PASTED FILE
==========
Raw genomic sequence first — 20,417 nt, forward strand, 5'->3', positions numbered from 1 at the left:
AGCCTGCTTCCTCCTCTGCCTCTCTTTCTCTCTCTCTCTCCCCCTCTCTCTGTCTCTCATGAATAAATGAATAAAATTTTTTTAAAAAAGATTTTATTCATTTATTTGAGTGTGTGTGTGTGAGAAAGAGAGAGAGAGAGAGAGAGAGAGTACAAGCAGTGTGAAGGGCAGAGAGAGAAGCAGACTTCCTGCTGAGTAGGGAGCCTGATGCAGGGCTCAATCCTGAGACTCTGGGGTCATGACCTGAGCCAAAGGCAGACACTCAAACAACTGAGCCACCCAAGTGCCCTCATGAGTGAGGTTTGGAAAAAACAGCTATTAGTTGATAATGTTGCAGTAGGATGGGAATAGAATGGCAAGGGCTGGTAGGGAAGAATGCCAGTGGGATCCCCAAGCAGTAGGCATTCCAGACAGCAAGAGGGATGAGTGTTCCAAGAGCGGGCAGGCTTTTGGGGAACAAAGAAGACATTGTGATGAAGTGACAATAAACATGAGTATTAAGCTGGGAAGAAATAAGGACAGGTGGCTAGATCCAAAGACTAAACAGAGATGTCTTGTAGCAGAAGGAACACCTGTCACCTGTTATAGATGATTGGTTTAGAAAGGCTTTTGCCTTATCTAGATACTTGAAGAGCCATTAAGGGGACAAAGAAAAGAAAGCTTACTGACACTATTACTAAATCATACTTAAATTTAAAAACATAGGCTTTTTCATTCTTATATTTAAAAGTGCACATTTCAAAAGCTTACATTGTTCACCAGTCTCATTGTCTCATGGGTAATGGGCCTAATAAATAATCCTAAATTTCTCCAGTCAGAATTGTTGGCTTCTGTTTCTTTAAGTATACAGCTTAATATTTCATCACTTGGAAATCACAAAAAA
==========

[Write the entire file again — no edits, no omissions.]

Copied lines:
Raw genomic sequence first — 20,417 nt, forward strand, 5'->3', positions numbered from 1 at the left:
AGCCTGCTTCCTCCTCTGCCTCTCTTTCTCTCTCTCTCTCCCCCTCTCTCTGTCTCTCATGAATAAATGAATAAAATTTTTTTAAAAAAGATTTTATTCATTTATTTGAGTGTGTGTGTGTGAGAAAGAGAGAGAGAGAGAGAGAGAGAGTACAAGCAGTGTGAAGGGCAGAGAGAGAAGCAGACTTCCTGCTGAGTAGGGAGCCTGATGCAGGGCTCAATCCTGAGACTCTGGGGTCATGACCTGAGCCAAAGGCAGACACTCAAACAACTGAGCCACCCAAGTGCCCTCATGAGTGAGGTTTGGAAAAAACAGCTATTAGTTGATAATGTTGCAGTAGGATGGGAATAGAATGGCAAGGGCTGGTAGGGAAGAATGCCAGTGGGATCCCCAAGCAGTAGGCATTCCAGACAGCAAGAGGGATGAGTGTTCCAAGAGCGGGCAGGCTTTTGGGGAACAAAGAAGACATTGTGATGAAGTGACAATAAACATGAGTATTAAGCTGGGAAGAAATAAGGACAGGTGGCTAGATCCAAAGACTAAACAGAGATGTCTTGTAGCAGAAGGAACACCTGTCACCTGTTATAGATGATTGGTTTAGAAAGGCTTTTGCCTTATCTAGATACTTGAAGAGCCATTAAGGGGACAAAGAAAAGAAAGCTTACTGACACTATTACTAAATCATACTTAAATTTAAAAACATAGGCTTTTTCATTCTTATATTTAAAAGTGCACATTTCAAAAGCTTACATTGTTCACCAGTCTCATTGTCTCATGGGTAATGGGCCTAATAAATAATCCTAAATTTCTCCAGTCAGAATTGTTGGCTTCTGTTTCTTTAAGTATACAGCTTAATATTTCATCACTTGGAAATCACAAAAAA